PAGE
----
Here's a better look a the golden color of the female.
Every summer when I'm mowing the lawn and get too close to these spruces with their skin-piercingly sharp needles, I curse these trees, but today I was glad for them and their abundance of pine cones that attracted these beautiful little finches of the boreal forest......a life bird for me and my backyard!

Before my camera (and the rest of me) froze, I also managed to capture this short video. Watch out for flying pinecones!


Larry said...

Congratulations Ruthie! Right in your own yard-How excting is that?!
I looked for those buggers for two months before I finally was able to see them.-Awesome birds to watch!

Mama Pea said...

What beautiful little birds! We don't get them this far north . . . at least that I know of. Thanks for giving us a look at them.

You're going to catch pea-new-monia cavorting around outside in those frigid temps in your skivvies!

Anonymous said...

I have never seen crossbills in the wild, what a treat for me from you. Why do they throw the pine cones to the ground? Do they eat the seeds when the cones are on the ground? They sure move around fast. Fascinating little birds.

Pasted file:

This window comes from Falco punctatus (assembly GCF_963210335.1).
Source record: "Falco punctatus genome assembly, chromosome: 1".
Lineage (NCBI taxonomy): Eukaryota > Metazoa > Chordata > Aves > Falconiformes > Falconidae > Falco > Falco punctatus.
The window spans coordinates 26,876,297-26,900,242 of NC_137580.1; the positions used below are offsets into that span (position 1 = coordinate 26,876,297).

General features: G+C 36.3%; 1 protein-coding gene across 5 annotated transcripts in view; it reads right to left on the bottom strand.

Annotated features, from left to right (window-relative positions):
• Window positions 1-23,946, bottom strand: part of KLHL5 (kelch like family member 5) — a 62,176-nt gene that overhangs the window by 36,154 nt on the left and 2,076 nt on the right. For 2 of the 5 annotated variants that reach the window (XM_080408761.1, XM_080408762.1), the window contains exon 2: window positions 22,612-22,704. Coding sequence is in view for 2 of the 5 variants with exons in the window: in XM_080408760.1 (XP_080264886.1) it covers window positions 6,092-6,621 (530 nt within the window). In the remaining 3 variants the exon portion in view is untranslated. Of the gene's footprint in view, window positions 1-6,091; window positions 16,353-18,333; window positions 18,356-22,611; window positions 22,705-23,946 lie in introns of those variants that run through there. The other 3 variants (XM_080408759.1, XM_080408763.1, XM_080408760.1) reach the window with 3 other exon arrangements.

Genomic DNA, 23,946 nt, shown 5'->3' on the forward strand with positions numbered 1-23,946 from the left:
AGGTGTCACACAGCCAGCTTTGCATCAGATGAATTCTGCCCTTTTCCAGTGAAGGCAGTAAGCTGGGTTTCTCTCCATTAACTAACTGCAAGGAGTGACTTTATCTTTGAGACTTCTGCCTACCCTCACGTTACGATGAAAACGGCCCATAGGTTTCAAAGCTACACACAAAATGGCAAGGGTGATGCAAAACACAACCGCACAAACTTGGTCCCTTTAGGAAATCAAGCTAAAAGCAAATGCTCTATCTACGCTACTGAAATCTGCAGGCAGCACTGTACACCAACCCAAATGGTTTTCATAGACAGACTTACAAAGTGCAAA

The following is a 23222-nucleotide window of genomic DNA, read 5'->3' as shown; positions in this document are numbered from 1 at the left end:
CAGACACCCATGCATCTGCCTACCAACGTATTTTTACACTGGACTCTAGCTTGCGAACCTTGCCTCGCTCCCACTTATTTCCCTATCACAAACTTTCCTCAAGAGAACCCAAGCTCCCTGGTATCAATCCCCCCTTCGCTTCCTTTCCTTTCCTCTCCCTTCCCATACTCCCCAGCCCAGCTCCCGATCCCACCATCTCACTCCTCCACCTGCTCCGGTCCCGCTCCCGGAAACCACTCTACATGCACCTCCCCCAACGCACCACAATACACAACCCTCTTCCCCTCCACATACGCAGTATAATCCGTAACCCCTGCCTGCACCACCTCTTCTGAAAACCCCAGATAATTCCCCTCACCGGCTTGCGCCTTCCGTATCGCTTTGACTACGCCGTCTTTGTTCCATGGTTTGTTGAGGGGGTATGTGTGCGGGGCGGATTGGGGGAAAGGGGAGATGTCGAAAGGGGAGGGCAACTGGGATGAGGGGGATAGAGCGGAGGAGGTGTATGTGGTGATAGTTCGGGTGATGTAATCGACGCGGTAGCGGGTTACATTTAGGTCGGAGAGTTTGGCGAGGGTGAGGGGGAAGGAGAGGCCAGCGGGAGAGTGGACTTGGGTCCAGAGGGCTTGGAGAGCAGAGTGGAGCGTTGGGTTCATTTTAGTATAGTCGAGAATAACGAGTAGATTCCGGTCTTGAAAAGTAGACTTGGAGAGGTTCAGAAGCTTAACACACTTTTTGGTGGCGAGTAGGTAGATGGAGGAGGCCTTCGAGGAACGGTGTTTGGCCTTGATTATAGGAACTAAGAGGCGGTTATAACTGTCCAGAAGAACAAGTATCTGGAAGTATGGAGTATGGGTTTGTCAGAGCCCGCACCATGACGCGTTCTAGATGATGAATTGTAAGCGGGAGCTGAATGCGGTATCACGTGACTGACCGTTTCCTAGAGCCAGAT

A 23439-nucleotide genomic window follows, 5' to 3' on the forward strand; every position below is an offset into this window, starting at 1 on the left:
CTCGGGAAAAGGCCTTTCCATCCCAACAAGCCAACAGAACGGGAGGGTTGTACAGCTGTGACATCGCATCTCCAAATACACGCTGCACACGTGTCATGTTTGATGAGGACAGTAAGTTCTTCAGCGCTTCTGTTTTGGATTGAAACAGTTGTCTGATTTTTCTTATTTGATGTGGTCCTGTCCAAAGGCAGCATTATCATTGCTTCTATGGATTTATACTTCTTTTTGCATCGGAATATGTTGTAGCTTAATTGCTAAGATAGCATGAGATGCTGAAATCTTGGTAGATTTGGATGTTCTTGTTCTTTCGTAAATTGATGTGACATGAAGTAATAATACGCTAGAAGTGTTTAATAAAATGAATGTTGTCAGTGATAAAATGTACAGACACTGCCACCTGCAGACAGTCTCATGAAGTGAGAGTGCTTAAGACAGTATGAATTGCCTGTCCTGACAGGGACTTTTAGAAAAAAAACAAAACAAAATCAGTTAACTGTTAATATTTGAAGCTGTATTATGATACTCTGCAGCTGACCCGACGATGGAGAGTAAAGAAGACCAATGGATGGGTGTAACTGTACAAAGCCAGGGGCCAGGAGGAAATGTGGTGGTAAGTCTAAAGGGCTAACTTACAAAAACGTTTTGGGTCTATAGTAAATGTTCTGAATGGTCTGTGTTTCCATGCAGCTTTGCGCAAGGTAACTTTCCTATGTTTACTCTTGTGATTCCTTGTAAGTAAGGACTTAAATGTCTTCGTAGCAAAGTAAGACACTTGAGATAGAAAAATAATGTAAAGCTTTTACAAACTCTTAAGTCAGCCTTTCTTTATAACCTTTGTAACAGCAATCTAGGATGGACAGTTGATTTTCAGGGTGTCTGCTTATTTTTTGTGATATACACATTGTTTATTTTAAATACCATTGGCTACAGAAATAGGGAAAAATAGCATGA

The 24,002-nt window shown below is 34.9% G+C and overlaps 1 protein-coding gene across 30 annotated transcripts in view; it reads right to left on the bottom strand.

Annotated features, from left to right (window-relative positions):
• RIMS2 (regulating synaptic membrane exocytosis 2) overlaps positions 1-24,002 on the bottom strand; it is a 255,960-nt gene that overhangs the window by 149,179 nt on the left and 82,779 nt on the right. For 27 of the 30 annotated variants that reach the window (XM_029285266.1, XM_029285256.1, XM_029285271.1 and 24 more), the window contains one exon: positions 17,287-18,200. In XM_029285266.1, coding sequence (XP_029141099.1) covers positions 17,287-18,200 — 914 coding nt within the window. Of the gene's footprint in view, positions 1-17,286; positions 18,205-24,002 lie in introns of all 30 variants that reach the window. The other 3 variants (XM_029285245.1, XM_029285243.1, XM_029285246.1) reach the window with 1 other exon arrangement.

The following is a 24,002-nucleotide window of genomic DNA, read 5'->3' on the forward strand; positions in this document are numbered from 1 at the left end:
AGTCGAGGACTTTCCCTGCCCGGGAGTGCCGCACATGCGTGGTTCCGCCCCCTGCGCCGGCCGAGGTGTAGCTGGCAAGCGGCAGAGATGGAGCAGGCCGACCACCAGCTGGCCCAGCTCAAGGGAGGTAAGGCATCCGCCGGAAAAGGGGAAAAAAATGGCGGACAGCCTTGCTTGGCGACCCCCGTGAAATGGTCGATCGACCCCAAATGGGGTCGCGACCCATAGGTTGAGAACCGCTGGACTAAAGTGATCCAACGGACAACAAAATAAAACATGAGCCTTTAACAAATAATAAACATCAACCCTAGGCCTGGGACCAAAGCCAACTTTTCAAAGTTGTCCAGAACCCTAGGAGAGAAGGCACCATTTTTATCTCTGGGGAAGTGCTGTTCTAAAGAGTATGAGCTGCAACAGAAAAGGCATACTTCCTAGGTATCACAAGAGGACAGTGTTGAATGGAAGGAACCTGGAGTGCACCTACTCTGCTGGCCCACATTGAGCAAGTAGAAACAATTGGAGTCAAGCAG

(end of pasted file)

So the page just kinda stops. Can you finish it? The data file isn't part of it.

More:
Lynne said...

That is so neat! Congratulations on the lifer and the wonderful pix and video. I would have stood in the cold for them too.

Kallen305 said...

You lucky duck Ruthie!!! Such beautiful little birds. I love the video!! Congrats on your lifer!

Mary said...
This comment has been removed by the author.
Mary said...


This is my third try posting a comment. Blogger is eating them!!!!

I love this. Congrats!

I'm sending an e-mail.


Deb said...

Cool. I remember one winter/spring, 2003 maybe, when these birds were really thick in my trees and even in the yard. Until the Sax Zim Festival I hadn't seen one since then. Isn't it great to see something like that, right at home?